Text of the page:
How I Approach Public Speaking
There are people in the world who rank their fear of public speaking higher than death. That means that at a funeral, they would rather be the one in the coffin than the one giving the eulogy... 🤔
I can’t say I’ve experienced anything that extreme, but I can definitely relate to feeling nervous before talking in front of a crowd. Although I’m not the most seasoned speaker, this year I have managed a few talks and panels without tripping over or accidentally tucking my skirt into my undies.
When I am preparing for a talk I usually approach it in the following ways:
It is such a (daunting) privilege to have the attention of a room so I don’t like to waste the opportunity on nothing. I try to ask myself “what am I trying to say with this talk?” and figure out what value I can bring to even just a few people in the audience.
Plan the structure
I always make sure sure I have a solid beginning, middle and end before getting too bogged down in the details. It sounds obvious but there’s nothing worse than getting lost in your own presentation half way through. Starting with dot points also helps me figure out if I have enough content and also where it should sit.
I like to have a reoccurring thought or common thread that weaves through and helps contribute to the structure of my talks. Sometimes this is extremely random and acts as an analogy rather than a design-specific example. In the past I’ve incorporated things like sausage dogs to Mean Girl references to getting rejected from Berghain. Frank Chimero does this really well (linked below) and it’s something I do a lot.
I avoid this as much as possible because I have sat through my share of people flicking through a slideshow of work I’ve already seen on the internet. When I show my work in talks I like to share the behind-the-scenes and reveal the process behind it. At the very least, I use projects to convey another point I am trying to make and use them as real examples where I have applied my own advice.
Personal stories always go down a treat. After all, who doesn’t love a good story? This is usually way more interesting than a traditional speech because it’s a more relatable and accessible format.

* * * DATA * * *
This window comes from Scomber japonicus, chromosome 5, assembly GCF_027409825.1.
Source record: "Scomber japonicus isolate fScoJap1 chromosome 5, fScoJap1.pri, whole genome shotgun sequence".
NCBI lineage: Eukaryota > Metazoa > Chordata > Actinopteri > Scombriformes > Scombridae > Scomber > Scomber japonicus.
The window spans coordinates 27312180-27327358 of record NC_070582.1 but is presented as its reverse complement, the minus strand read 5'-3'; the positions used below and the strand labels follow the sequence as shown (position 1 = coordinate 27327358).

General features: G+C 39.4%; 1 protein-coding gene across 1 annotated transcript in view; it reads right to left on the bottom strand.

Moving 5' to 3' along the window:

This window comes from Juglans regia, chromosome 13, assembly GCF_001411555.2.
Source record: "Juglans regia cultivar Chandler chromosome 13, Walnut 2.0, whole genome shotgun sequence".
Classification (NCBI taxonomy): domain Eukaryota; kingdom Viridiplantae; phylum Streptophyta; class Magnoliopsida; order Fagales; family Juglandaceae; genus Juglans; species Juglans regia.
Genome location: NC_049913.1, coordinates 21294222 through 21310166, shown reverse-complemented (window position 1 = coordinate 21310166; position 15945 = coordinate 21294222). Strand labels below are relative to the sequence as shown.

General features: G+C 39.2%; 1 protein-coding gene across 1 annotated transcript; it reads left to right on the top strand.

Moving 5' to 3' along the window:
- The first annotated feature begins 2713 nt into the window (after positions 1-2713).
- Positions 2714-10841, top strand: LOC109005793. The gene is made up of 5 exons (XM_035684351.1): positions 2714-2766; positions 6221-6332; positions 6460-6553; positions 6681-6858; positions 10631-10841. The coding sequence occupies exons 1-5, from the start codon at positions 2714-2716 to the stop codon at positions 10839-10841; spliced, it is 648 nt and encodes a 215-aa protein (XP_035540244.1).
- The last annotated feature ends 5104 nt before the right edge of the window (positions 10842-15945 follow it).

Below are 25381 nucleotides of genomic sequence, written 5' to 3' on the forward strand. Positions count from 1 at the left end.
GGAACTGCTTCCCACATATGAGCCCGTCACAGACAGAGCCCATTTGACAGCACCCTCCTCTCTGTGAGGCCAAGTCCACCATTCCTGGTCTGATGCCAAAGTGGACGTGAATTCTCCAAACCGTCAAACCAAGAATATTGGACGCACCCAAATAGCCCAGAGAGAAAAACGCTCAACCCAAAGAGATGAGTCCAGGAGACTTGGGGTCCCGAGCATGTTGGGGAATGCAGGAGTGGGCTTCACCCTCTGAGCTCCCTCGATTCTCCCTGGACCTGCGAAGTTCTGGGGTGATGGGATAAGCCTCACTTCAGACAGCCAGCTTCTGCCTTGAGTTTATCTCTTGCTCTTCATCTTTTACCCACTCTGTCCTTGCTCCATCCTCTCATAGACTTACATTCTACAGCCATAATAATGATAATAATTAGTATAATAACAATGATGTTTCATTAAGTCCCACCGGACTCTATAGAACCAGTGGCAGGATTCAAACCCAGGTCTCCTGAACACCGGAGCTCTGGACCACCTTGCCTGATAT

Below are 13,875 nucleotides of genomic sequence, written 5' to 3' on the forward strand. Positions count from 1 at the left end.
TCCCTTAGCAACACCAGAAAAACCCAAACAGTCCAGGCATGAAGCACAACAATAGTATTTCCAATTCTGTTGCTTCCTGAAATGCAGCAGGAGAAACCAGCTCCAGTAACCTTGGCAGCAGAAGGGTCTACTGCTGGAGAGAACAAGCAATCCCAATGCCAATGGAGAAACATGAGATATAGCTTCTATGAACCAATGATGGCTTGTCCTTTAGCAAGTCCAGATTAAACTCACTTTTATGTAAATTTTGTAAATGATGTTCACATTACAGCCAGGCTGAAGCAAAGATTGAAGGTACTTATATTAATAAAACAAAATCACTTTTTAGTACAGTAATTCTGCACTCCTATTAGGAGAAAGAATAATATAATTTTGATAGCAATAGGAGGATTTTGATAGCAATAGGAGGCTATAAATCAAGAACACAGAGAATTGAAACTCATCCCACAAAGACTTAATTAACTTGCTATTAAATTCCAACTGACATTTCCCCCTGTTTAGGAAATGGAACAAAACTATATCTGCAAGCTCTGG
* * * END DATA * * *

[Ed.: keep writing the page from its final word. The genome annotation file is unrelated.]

This isn’t stand-up
Design is not comedy so my main aim isn’t to make the crowd laugh with punch lines and jokes. I absolutely want to entertain, but I try to do that in ways that feel natural to me and not too far out of my comfort zone. I feel like people always laugh at things I’m not expecting and it’s nice to feed off the spontaneity of that energy.
Learn from others
I’m a professional designer, not a professional speaker, so whenever I prepare a talk I look to the people who are far better than me and I try to learn from them. Some helpful links/tips from other people that I come back to every time include:
Suggestions for Speakers by Frank Chimero
This was written 7 years ago but I still love it. Frank is a fantastic speaker so any advice I can soak up from him, well, consider it sponged.
Public Speaking is Terrifying by Liv Siddall
A more recent article on 99U that offers six ways to deliver like a pro.
Take a Cue From One of President Obama’s Quirks by Inc
The ultimate inspiration is Barack Obama, and there are so many articles on why his speeches are so impactful. I am in awe of how he can pause so calm and timely—I swear he never once says “umm”.
Own your voice
While I’ve taken cues from others, it was super important to find my own voice and not completely copy someone else’s style of presenting. One size does not fit all and it’s immediately clear to a crowd if you don’t speak from your usual tone. It’s hard not to compare yourself to other speakers but if you have been asked to give a talk, chances are you’ve been handed the mic because of what makes you, YOU. I really try to embrace what makes me, ME, as much as possible!
Practice out loud
I can read over my notes 100 times and I will still fuck up when I go to say it out loud. I don’t know why, but it’s not the same! I hate doing it but I always do a full run-through of my talks out loud at least four times before the big day or night. I also try to do it in front of people and ask for feedback—but I only recommend doing this with people you trust to be constructive.
Practicing ensures you know your content and you don’t have to rely on notes. I find it also means I say “umm” and other filler words a lot less and I can time where to pause and breathe so it feels natural and not like I have gone blank.
I am so disappointed when talks end with “well, I guess that’s the end” because it tells me it’s taken the speaker by surprise as much as me. I want people to walk away feeling informed, inspired or a mixture of both. A strong ending for me is really driving my main point home and tying up any loose ends.
I prepare for EVERYTHING to go wrong—it is the only way things don’t. I ask about the set up of where I will present, what type of mic I will have, if there is a clicker, etc. I always bring my own laptop plus a copy of my slides and fonts on a USB. I also set up Keynote on my phone so I can use it as a back-up clicker just in case. I genuinely cannot sleep if I don’t prepare for the worst.
Hopefully these tips and links will come in handy for your next presso! Remember that these are just notes on what works for me, so take them as suggestions and not bible.